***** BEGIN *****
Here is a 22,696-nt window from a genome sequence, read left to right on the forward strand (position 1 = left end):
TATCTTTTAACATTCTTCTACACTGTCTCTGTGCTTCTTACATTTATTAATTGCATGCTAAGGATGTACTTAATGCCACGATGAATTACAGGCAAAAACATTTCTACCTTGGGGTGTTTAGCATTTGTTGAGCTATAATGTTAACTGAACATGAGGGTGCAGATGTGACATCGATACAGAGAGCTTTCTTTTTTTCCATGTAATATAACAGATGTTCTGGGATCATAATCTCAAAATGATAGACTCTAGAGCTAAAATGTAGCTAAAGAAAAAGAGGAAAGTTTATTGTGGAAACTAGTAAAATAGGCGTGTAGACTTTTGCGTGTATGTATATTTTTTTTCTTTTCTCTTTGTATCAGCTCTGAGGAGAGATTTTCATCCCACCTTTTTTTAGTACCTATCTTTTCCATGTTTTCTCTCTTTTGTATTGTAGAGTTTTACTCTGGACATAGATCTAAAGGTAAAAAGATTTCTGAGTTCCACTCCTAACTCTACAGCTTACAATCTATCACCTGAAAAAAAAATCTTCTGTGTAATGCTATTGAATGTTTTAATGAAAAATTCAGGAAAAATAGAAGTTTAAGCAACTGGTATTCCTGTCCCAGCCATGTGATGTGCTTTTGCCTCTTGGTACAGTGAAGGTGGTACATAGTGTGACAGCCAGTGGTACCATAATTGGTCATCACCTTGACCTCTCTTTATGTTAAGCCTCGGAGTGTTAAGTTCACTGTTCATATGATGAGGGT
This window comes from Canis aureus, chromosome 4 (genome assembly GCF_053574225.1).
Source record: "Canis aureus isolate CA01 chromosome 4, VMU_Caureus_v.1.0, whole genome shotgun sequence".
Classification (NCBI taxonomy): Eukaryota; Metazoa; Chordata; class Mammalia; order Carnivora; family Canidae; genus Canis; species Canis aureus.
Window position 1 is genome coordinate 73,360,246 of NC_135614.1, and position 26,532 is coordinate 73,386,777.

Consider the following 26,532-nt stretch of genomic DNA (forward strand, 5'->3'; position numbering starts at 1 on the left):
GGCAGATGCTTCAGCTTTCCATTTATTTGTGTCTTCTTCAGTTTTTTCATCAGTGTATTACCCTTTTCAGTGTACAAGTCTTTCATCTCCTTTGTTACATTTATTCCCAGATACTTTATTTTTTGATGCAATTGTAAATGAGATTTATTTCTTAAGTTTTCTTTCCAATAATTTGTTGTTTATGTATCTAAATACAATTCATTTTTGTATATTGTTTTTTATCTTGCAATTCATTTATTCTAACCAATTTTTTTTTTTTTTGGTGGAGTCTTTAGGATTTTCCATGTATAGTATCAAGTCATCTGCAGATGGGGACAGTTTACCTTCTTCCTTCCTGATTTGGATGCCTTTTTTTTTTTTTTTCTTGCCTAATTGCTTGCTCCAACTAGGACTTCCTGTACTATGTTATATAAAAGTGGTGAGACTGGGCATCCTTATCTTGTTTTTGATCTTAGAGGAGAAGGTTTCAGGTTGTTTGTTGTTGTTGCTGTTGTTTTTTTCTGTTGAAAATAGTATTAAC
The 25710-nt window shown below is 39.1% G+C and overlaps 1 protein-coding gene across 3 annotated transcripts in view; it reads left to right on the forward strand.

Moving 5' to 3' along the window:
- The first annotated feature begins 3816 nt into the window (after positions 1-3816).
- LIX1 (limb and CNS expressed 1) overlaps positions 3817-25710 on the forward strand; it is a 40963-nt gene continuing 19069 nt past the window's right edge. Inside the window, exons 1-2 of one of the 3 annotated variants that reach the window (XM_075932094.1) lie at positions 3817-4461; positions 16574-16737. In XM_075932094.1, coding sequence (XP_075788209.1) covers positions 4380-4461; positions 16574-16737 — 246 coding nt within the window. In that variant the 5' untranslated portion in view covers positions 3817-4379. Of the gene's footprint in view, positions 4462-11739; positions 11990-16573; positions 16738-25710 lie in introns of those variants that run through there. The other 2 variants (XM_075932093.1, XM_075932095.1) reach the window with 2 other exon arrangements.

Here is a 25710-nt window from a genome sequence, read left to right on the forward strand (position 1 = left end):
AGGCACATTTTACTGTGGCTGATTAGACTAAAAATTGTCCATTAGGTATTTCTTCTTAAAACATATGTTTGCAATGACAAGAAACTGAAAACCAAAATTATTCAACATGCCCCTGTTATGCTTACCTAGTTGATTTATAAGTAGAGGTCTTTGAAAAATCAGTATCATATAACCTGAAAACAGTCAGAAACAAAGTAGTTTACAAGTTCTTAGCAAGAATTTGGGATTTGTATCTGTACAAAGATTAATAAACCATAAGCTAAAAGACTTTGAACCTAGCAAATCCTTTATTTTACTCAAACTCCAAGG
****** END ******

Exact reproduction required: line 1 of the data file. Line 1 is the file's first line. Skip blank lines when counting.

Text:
Here is a 22,696-nt window from a genome sequence, read left to right on the forward strand (position 1 = left end):